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Tech & Science Airbnb operators take huge hit amid bushfires, coronavirus, causing some to reconsider the platform

05:50  17 february  2020
05:50  17 february  2020 Source:   msn.com

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a person standing in front of a window: Brian Kovacs says he is struggling to secure a booking in 2020 for the Airbnbs he manages in Cairns. (ABC Far North: Brendan Mounter)© Provided by ABC Business Brian Kovacs says he is struggling to secure a booking in 2020 for the Airbnbs he manages in Cairns. (ABC Far North: Brendan Mounter)

The twin disasters of bushfires and coronavirus have devastated Australia's tourism industry resulting in a massive decline in visitor numbers and booking enquiries.

That downturn is causing some Airbnb operators in the Far North Queensland tourist city of Cairns to rethink their future on the platform.

February is traditionally the low season in the tropical hotspot due to the hot and humid weather, but Brian Kovacs, who runs an Airbnb hosting service, said this year is looking particularly grim on the booking front.

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"This time last year, we were fully booked for February and half of March was booked as well," Mr Kovacs said.

"February 2020, we've got 50 per cent vacancies and we're struggling to secure a booking."

Airbnb sent an email, automatically-generated by an algorithm, to hosts in Cairns advising them that bookings were down by 38 per cent for February and to drop prices.

The potential visitors Mr Kovacs has communicated with are particularly nervous about coronavirus.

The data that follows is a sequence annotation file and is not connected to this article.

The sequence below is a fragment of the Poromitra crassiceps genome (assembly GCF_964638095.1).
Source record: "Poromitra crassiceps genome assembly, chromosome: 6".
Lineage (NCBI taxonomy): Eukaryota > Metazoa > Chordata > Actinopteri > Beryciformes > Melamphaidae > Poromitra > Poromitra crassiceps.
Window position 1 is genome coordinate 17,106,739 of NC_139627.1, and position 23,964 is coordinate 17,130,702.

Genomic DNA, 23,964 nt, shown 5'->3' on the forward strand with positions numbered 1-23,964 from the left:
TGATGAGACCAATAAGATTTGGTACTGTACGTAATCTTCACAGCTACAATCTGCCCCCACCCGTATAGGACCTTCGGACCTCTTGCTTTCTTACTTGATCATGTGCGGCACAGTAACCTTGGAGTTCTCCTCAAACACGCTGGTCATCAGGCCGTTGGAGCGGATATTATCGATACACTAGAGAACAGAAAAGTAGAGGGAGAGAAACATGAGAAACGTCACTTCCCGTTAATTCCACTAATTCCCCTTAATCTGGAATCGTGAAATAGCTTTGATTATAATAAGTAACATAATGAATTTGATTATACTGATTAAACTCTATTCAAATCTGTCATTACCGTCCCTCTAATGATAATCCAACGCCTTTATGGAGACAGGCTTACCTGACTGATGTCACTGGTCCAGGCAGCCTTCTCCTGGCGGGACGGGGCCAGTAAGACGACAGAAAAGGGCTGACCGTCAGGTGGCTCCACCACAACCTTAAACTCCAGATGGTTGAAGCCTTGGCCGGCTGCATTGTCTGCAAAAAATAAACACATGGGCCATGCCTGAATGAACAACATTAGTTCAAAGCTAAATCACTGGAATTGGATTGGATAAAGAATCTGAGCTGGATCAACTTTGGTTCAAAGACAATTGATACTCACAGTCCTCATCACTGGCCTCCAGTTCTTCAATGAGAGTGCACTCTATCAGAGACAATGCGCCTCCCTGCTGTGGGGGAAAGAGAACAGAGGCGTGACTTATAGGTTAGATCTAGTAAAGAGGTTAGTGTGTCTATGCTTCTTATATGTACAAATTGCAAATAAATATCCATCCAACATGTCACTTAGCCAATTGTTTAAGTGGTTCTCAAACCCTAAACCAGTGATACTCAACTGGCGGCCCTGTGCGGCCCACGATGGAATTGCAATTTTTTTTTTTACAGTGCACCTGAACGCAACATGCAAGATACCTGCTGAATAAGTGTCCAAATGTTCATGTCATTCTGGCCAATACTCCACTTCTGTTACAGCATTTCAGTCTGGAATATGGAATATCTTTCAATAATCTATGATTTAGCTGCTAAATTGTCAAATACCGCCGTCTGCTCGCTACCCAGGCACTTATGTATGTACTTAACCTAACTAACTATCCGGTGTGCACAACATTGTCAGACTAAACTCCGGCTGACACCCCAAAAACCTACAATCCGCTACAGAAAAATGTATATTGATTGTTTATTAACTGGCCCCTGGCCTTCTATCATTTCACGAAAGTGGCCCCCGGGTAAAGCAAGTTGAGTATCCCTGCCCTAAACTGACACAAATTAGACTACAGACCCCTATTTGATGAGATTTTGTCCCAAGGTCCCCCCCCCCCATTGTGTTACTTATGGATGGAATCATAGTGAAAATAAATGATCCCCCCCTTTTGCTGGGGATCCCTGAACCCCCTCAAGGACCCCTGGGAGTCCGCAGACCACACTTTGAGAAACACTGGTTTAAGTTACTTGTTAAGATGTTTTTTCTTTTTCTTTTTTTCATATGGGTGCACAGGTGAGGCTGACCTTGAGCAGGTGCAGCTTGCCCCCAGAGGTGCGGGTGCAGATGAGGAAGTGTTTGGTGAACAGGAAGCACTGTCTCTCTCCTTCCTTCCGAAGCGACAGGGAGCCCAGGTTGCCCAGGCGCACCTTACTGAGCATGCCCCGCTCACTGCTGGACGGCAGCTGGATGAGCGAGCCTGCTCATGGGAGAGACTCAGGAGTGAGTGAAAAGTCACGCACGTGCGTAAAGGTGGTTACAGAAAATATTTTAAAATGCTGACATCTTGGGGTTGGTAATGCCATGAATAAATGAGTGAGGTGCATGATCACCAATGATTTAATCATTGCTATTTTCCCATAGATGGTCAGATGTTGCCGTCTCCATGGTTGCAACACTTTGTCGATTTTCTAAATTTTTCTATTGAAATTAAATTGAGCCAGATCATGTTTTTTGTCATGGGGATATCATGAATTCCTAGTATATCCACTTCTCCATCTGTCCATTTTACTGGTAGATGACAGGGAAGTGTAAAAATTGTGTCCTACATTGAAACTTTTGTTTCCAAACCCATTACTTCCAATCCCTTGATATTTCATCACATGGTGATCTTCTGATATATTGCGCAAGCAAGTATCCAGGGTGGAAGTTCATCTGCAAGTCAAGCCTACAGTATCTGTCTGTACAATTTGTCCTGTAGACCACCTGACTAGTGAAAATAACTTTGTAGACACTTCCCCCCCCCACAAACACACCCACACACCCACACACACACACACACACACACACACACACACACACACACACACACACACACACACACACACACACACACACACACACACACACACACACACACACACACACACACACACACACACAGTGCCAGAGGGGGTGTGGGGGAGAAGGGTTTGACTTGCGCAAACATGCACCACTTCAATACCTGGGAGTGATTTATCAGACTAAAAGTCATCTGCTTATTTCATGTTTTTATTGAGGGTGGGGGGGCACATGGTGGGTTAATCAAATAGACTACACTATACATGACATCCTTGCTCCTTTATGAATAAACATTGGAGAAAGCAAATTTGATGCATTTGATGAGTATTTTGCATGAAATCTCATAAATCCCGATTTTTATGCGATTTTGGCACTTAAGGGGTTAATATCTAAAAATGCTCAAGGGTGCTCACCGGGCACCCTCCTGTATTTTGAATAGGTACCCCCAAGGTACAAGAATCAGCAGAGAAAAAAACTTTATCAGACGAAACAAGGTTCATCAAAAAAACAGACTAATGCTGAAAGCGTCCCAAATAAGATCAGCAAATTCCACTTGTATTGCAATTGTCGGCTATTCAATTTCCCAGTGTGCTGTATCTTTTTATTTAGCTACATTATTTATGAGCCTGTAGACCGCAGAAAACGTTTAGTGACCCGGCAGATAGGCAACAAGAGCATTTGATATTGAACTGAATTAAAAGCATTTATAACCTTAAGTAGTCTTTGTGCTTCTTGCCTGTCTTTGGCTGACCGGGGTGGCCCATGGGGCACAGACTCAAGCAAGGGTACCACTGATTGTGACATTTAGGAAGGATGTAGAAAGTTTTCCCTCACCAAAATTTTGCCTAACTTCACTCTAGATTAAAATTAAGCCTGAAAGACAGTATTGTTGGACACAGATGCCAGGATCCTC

"The enquiries that we're getting, they're cautious [and asking] 'have you had a guest staying at your property lately from China?'" he said.

Airbnb's Australian media representatives declined to comment, saying any link to bushfires and coronavirus would be speculation.

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Shortfall not covering overheads

Mr Kovacs, who also works in the local real estate industry, remains bullish about Airbnb and the short-term-stay market, but said he was starting to advise some the clients in his portfolio of 11 properties to switch to long-term residential tenancies.

In the current climate, revenues are not covering overheads.

"When you're an Airbnb host, you've got all the bills to pay — internet, electricity, rates, body corporate fees, cleaning, replenishments — everything is paid by you," he said.

"Whereas, if the property was on the residential market, you just pay the ownership costs, council rates and body corporate fees if you've got a unit, and everything else is paid by the tenants.

"Where they were Airbnb, or where they were considering doing Airbnb, after we sat down and went through all the options and numbers, we mutually decided they're probably better off on the residential rental market."

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Airbnb sent an email, automatically-generated by an algorithm, to hosts in Cairns advising them that bookings were down by 38 per cent for February and to drop prices.